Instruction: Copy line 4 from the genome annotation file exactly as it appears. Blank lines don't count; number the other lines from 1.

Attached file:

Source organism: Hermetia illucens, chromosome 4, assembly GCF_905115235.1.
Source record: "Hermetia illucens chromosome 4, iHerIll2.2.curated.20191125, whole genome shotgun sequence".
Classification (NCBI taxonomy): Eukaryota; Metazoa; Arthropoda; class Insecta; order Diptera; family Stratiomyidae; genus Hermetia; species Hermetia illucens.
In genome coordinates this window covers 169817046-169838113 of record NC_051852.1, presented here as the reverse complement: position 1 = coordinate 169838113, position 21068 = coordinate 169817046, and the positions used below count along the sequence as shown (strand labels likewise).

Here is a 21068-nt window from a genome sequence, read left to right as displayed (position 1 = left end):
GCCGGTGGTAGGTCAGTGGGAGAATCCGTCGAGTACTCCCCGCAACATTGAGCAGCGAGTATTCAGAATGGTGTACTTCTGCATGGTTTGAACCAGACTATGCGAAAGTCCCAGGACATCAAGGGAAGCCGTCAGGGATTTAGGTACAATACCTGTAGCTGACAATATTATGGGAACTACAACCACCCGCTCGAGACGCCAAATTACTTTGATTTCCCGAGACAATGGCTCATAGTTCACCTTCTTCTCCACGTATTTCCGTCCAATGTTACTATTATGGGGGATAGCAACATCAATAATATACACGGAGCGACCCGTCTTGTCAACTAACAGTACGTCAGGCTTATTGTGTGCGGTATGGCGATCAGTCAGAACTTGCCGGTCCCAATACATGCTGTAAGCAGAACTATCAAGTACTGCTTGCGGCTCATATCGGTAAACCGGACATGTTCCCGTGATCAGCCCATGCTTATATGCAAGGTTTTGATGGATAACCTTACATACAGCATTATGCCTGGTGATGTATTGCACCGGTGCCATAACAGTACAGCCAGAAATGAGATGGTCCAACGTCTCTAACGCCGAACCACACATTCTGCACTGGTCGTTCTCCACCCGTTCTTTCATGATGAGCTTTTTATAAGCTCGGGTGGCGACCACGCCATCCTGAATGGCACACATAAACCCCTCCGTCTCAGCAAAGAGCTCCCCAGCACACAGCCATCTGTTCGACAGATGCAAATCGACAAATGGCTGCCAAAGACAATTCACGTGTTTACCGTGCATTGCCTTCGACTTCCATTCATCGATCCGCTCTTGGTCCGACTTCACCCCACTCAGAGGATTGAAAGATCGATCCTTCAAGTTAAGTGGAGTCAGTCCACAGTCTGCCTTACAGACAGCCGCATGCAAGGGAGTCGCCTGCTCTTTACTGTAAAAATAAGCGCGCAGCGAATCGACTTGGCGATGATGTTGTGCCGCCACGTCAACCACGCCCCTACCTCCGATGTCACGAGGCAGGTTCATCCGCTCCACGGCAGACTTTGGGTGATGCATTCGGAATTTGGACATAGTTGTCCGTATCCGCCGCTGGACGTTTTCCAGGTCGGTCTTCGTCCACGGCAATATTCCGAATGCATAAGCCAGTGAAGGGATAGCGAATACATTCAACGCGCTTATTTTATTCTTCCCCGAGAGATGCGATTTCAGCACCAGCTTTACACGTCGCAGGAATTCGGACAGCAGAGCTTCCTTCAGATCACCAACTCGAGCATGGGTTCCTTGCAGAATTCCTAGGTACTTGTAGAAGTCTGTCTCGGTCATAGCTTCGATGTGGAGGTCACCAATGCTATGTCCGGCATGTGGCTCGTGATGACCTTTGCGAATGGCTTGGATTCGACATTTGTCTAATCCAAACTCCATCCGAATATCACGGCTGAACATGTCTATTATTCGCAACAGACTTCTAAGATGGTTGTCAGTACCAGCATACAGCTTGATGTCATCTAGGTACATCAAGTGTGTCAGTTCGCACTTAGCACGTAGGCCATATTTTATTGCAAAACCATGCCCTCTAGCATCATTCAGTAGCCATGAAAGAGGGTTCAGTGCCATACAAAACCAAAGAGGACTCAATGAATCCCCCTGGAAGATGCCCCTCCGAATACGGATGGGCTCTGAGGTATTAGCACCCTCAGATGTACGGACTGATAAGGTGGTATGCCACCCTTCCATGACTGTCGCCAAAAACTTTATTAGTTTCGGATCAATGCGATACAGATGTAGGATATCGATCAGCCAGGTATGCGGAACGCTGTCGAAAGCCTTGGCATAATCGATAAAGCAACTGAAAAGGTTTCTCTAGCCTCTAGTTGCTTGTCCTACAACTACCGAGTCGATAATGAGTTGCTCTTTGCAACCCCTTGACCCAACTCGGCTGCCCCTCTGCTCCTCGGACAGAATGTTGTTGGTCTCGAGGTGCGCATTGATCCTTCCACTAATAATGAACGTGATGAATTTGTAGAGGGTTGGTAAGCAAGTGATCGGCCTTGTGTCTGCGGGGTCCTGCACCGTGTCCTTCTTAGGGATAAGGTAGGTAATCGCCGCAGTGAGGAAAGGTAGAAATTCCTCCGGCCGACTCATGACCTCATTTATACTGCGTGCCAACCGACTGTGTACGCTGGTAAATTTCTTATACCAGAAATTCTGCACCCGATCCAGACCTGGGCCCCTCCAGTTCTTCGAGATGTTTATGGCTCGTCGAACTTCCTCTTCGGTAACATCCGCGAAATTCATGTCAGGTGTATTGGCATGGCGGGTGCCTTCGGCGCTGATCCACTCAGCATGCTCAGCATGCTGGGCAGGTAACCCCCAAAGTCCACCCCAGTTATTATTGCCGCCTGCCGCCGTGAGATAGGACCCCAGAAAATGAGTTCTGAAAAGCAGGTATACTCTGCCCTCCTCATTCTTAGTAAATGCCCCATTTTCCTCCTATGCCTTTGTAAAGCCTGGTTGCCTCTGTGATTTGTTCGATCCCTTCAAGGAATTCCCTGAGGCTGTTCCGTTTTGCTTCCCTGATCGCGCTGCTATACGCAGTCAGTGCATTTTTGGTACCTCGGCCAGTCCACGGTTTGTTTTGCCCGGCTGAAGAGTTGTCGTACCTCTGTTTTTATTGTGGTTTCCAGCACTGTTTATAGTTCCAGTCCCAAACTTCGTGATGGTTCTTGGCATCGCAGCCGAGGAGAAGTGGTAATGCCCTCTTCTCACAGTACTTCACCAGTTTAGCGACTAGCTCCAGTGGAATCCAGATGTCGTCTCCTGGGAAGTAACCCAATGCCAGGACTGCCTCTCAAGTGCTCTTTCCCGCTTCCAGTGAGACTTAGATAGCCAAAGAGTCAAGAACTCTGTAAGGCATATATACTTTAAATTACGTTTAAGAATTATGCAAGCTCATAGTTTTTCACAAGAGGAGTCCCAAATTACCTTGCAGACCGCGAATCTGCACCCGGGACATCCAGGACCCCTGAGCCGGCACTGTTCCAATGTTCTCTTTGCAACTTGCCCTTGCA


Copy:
In genome coordinates this window covers 169817046-169838113 of record NC_051852.1, presented here as the reverse complement: position 1 = coordinate 169838113, position 21068 = coordinate 169817046, and the positions used below count along the sequence as shown (strand labels likewise).